NEW DELHI: Violating laws governing food safety in India, hundreds of tonnes of banned genetically modified seeds (GM) are being imported to the country for cultivation while the regulators are busy passing the buck.
The Ministries of Commerce, Environment and Finance have been writing to each other to check import of GM seeds to India while none is taking measures to check the violation.
In the latest, the Ministry of Commerce & Industry’s Director General of Foreign Trade (DGFT) has now asked Ministry of Finance, Ministry of Environment, Forest & Climate Change (MoEF&CC) to take actions on the illegal genetically modified seed import.
Ironically, while the Environment Ministry’s (MoEF) Genetic Engineering Appraisal Committee (GEAC) had forwarded the complaint on illegal GM seed import to Ministry of Commerce & Industry to take action, the DGFT chose to pass the buck back to MoEF and to the Department of Revenue in the Ministry of Finance and the Plant Quarantine Division and Department of Agriculture, Cooperation & Farmers’ Welfare in the Ministry of Agriculture & Farmers Welfare.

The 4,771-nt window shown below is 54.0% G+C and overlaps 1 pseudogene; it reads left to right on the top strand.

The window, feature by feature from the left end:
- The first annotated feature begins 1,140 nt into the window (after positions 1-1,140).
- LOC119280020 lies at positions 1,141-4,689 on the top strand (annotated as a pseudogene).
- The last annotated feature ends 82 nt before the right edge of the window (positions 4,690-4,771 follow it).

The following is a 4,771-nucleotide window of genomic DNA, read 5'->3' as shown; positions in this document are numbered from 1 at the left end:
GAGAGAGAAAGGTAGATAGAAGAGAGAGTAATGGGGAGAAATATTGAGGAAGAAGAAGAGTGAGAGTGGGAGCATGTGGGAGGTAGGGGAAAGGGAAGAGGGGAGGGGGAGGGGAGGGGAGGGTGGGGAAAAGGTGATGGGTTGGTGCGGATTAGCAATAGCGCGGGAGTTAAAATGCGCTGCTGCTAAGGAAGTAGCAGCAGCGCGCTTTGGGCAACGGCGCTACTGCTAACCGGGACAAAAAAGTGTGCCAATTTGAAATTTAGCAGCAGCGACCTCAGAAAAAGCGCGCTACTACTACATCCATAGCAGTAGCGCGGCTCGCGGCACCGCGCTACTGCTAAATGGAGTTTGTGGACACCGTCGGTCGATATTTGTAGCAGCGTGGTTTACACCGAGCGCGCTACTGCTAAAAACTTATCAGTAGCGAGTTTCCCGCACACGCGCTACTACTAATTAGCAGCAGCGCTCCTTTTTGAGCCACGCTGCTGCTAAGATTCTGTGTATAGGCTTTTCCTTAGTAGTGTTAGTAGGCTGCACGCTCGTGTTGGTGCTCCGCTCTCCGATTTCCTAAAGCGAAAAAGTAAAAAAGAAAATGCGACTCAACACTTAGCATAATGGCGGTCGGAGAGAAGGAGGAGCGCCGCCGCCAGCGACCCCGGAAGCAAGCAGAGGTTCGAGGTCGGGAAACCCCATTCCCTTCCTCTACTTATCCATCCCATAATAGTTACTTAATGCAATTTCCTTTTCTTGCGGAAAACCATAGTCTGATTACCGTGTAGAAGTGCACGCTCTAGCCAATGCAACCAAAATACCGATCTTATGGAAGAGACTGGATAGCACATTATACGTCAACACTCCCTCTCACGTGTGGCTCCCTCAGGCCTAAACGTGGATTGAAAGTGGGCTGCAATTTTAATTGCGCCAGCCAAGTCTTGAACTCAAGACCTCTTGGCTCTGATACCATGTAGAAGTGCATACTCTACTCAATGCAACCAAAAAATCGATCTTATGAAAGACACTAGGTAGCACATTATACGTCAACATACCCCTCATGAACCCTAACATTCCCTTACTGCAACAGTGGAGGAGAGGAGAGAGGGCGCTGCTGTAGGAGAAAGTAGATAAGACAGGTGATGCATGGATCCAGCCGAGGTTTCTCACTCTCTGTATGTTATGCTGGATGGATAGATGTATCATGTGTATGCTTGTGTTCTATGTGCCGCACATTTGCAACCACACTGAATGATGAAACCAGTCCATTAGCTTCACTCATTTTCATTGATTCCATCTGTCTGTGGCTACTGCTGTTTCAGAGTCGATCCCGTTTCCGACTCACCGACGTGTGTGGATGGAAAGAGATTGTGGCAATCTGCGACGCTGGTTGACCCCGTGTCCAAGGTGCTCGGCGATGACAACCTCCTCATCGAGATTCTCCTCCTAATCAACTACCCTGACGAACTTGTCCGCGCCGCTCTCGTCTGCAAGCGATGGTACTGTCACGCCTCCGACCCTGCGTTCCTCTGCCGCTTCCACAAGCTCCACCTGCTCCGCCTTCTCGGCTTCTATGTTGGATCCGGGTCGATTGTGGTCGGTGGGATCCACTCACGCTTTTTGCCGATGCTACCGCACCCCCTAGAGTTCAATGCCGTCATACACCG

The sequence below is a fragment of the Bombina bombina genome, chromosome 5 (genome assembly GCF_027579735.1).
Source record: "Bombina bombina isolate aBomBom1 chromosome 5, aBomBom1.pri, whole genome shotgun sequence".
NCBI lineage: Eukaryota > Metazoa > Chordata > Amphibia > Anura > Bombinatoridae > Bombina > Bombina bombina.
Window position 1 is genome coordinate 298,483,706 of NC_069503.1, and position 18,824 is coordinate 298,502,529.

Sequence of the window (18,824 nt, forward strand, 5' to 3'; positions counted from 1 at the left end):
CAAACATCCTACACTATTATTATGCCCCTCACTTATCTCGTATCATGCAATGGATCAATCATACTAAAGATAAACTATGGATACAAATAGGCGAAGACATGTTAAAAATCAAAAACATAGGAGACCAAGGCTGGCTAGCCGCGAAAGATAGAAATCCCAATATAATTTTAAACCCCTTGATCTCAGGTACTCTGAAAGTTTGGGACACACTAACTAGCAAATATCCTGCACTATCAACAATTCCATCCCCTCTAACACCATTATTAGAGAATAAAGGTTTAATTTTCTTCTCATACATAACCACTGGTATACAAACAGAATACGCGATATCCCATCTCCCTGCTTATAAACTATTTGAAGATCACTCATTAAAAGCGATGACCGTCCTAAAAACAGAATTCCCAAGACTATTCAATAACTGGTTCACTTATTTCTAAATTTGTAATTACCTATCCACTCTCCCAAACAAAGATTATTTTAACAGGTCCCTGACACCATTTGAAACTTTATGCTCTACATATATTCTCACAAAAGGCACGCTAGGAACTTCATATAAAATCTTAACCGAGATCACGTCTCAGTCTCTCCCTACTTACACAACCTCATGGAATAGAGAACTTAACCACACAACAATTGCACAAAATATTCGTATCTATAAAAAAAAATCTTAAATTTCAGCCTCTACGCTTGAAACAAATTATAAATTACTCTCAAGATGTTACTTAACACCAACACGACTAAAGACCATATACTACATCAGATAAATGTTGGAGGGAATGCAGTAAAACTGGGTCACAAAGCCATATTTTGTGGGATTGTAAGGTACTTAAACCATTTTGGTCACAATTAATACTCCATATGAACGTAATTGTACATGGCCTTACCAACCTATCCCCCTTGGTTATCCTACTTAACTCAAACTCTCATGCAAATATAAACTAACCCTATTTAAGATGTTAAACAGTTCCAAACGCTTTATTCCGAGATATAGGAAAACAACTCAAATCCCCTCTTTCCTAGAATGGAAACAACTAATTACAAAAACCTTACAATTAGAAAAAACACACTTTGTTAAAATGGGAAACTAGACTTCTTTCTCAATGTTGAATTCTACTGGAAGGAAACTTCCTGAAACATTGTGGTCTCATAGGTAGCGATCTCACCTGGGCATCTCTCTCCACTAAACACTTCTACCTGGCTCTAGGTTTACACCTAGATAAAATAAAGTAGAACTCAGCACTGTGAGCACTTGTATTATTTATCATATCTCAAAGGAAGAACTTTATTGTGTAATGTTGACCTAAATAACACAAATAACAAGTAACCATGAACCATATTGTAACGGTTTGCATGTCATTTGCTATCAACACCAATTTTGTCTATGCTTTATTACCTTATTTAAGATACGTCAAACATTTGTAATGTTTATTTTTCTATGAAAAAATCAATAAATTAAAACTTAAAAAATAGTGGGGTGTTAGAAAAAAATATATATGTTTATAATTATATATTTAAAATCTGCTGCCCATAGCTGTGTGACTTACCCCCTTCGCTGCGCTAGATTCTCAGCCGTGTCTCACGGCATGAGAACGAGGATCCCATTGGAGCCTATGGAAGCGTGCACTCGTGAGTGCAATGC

Interestingly, Ministry of Commerce & Industry’s data shows that India has been importing seeds from countries for crops which are overwhelmingly genetically modified in these countries.
Over the last decade, India imported maize seed totalling more than 528 tonnes from Argentina and more than 20 tonnes from USA. Of the overall maize cultivated in both these countries, more than 90 per cent maize is genetically modified. India also imports maize seeds from other GM maize producing countries such as Spain, Brazil and Philippines.
Similarly, India has imported more than 129 tonnes of sugar beet seed for sowing from US over the last decade. Of the overall sugar beet cultivated in the USA, more than 90 per cent sugar beet is genetically modified.
Industry and government data shows that India imported canola seed totalling more than 149 tonnes from the USA and 100 tonnes from Australia over the last decade. More than 90 per cent of canola cultivated in the USA, and a lesser proportion in Australia, is genetically modified.